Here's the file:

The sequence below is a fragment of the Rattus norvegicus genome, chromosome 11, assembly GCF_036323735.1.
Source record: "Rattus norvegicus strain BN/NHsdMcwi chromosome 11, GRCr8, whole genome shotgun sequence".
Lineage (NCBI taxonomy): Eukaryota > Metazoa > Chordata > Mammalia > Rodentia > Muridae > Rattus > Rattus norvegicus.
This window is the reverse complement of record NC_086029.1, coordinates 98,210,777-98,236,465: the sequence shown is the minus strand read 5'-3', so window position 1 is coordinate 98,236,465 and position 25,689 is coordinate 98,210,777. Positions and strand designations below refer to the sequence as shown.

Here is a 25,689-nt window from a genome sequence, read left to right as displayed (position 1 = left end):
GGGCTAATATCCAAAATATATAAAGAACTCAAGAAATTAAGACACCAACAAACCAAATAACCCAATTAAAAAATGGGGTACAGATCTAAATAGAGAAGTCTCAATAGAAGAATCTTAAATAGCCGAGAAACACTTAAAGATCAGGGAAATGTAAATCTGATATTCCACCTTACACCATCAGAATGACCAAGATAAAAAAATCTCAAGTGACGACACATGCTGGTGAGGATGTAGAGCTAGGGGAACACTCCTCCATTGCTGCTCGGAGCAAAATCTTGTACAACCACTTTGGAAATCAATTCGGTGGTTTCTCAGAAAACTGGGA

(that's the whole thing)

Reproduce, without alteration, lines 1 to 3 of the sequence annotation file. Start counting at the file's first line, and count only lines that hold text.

The sequence below is a fragment of the Rattus norvegicus genome, chromosome 11, assembly GCF_036323735.1.
Source record: "Rattus norvegicus strain BN/NHsdMcwi chromosome 11, GRCr8, whole genome shotgun sequence".
Lineage (NCBI taxonomy): Eukaryota > Metazoa > Chordata > Mammalia > Rodentia > Muridae > Rattus > Rattus norvegicus.